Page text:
Good News and Better News… August 7th, 2017

 Jonathots Daily Blog


It is truly amazing how God’s plan for my life works so much better when I make good decisions.

Maybe that’s because God, who gave every human being free will, does not “plan our life.” Instead, he offers wisdom, strength and grace to those who remain humble. I see this every single day of my time on Earth.

Some people are waiting for God to do what He’s already done.

Others take what God has done and go out and do something with it.

I was a blessed man to be granted the opportunity to share at the Resurrection Lutheran Church in Palm Harbor, Florida. I ran across people who were thinking about making good decisions.

One fellow candidly told me that when he walked in and saw that there were guest ministers, he wanted to walk right back out. But he decided to sit down –n a grumpy sort of way–and ended up being thrilled with his choice.

Another fellow was recovering from stomach problems and decided to come in spite of them, and departed exhilarated.

I ran across person after person who explained to me that the facts set before them did not necessarily warrant optimism or faith, but they chose to rearrange circumstances to their better advantage.

Jesus never criticized anyone for showing initiative to change his or her life. In our religion we often connote that too much ambition, or even an overload of passion, is detrimental to Godly humility. In the process, many of those who darken the door of the church are plagued by insecurity.

I am a human who truly has been granted a great opportunity of possibility–I get to go and share my thoughts, my songs, my words and my good cheer, with the aspiration of inspiring others. Did God plan for me to do this? He certainly is grateful for my efforts–and I, for His mission.

The good news is that we have been given the tools, the opportunity and the potential to make fruitful lives.

The better news is that our Father in heaven, from a position of support, is admiring our growth.


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The On Must Go Show … September 23, 2013

Jonathots Daily Blog


onFuzzy Wuzzy was a bear. At least, that’s what I’ve heard.

But last night, in the middle of my show, when my electronic piano went fuzzy, it was very hard to bear. Bluntly, it’s difficult to be a workman without tools. Maybe we should not be too vulnerable to the world of miracle machines, but unfortunately, we ALL suffer under the addiction.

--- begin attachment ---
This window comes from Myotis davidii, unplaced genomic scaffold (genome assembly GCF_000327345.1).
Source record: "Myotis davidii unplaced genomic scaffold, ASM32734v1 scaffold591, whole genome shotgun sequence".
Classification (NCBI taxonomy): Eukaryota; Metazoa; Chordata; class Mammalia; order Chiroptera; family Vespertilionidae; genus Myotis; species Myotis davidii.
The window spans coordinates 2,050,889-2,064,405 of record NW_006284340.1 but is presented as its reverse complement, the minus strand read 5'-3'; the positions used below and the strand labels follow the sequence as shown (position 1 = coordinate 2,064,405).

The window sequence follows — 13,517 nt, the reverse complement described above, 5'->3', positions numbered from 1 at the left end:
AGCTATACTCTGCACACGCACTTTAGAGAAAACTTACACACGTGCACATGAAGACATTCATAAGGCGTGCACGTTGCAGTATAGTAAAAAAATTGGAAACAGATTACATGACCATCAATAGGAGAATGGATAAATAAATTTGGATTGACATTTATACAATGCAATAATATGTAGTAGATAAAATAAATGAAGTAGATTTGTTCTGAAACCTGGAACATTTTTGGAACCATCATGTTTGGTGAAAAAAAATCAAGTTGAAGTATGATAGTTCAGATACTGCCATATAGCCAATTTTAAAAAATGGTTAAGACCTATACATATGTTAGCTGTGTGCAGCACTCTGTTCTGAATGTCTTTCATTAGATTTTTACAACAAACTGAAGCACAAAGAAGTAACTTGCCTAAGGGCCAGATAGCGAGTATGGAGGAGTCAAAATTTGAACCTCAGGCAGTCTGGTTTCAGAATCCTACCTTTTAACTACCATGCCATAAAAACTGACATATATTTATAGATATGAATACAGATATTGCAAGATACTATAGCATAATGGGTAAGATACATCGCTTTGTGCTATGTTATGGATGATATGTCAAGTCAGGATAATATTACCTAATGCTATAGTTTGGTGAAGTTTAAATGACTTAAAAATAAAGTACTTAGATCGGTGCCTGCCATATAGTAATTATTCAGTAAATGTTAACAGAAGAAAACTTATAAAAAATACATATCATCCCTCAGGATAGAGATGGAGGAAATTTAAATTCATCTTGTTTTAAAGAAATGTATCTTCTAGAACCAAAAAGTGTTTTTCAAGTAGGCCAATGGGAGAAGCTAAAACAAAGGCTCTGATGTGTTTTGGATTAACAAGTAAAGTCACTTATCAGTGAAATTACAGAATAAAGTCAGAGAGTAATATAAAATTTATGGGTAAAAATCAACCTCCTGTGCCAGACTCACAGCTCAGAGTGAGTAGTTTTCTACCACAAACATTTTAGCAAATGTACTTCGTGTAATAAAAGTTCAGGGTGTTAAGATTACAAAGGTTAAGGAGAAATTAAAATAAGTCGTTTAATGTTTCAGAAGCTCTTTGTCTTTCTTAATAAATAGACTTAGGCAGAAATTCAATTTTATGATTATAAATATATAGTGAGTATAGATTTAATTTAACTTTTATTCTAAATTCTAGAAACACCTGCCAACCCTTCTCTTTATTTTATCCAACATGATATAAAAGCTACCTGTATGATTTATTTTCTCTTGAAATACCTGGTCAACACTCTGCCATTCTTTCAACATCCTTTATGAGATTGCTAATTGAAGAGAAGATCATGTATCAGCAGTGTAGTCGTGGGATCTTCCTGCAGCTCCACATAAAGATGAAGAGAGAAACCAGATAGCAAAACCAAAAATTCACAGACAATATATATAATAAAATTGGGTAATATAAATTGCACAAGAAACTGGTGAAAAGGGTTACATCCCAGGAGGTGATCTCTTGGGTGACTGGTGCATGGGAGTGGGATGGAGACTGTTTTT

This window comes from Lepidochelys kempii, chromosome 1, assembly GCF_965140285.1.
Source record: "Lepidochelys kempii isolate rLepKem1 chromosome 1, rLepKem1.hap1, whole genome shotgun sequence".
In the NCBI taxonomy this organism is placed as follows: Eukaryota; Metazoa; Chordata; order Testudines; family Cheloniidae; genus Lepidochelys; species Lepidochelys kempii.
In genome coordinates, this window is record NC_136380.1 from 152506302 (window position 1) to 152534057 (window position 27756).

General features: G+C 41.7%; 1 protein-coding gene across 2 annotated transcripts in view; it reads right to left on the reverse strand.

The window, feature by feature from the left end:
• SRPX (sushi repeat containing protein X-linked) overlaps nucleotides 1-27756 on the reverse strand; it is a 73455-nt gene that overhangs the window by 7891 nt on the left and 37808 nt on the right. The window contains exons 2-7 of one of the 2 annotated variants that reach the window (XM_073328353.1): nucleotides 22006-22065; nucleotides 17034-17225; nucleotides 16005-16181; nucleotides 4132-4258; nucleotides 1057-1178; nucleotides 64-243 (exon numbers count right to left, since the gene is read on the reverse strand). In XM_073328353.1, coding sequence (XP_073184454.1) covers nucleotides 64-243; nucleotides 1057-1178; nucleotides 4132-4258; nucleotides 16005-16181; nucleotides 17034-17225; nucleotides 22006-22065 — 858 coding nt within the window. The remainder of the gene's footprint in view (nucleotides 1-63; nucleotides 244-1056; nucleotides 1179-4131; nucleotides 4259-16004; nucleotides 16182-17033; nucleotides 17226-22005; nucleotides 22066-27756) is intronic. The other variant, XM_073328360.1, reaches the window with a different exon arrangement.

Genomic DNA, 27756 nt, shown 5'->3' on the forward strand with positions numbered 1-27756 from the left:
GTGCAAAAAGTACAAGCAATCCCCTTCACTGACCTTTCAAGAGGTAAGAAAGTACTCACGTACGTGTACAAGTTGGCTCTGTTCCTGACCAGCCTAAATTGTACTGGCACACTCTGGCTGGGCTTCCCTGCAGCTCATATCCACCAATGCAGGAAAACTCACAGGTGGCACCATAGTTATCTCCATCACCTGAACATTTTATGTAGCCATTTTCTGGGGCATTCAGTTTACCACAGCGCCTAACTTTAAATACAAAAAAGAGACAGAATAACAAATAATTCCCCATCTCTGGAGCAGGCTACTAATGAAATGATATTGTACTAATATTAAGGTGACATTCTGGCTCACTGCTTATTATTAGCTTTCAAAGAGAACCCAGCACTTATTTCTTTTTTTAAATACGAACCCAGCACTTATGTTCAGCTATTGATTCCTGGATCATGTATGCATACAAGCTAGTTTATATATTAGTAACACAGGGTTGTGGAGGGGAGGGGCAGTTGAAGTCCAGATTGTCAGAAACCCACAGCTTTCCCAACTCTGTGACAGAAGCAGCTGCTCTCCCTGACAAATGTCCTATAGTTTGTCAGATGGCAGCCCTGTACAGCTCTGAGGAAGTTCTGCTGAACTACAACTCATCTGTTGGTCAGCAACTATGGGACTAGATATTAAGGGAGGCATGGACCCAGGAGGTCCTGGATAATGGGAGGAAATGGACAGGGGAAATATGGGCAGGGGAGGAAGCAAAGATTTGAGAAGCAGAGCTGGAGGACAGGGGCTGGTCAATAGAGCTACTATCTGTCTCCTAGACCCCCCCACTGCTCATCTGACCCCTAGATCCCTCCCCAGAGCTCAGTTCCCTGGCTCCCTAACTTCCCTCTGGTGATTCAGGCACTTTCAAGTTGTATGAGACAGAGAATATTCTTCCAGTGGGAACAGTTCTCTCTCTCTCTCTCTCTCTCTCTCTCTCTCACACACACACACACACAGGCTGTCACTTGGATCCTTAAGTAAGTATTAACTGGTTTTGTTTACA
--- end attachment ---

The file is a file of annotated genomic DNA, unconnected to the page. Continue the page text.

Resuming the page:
I made what I thought was a “quick fix” and tried to do one additional song, but my piano had figuratively stomped out of the room and called it an early evening.

What next?

The good folk who had come out so graciously to see and hear us did not need to be disappointed by my failing keyboard. Also, in my opinion, it was not necessary to involve them in the dilemma since they probably have sufficient difficulties of their own.

You see, it’s not so much that “the show must go on,” but instead, “the on must go show.”

If you’re going to call yourself a craftsman–someone who has achieved a level of expertise–it is your job to be “on.” What does that mean to me?

To be “on” is to know what and why I am doing what I’m doing. When I forget that, I become simpy, obnoxious and double-minded.

An electronic keyboard throwing a fit onstage doesn’t have anything to do with my calling. It is my duty to stay “on.”

So then I am ready to go. I love people who really understand the word “go.” It means “keep moving towards a solution.”

If you have an emotional breakdown every time you see a breakdown in your plans, you will be useless to yourself and others. It was my job to come up with a solution on the fly with regard to my temperamental eighty-eight keys. I did not look to the audience; I did not look to my stage partner, and honestly, dear friends, I didn’t look to God.

Even though I believe that He is constantly divinely inspired, I do NOT think He has hung out a shingle advertising, “Piano Repair.”

It was MY “go” and mine alone. I needed to move towards a solution. I had approximately three seconds of dead air available to achieve a positive direction. Here’s what I did: I rose from my piano and quietly moved over to the grand sitting nearby and continued my escapade. I made no explanation; I didn’t apologize. Truthfully, I didn’t even acknowledge that I had a problem, which brings me to the final point–“show.”

Here’s what I think a “show” is: don’t make your job and your life everybody else’s business.

After all, it’s only “sharing” if people are interested in what you’re saying. After that, it’s boring. It was not the privilege of that audience to be privy to my tribulation. They were there to join into a common experience of inspiration and entertainment.

I wish I could pass this on to politicians–that it’s their job to be “on,” to move forward to solution, and to understand that it’s not the fault of the American people that they’re inept.

Every preacher should realize that when he or she arrives on Sunday morning, they need to be “on” and go towards Spirit–and not show the congregation all the frailties of finance or the frayed carpet in the narthex.

It’s a part of growing up.

I don’t know if some of the people in last night’s audience even knew there was a lack. Good. For after all, they don’t need another concern, do they?

So I pass this along to you, not to lead you to believe that I’m special or a dynamic professional. What I did last night was basic–basic humanity.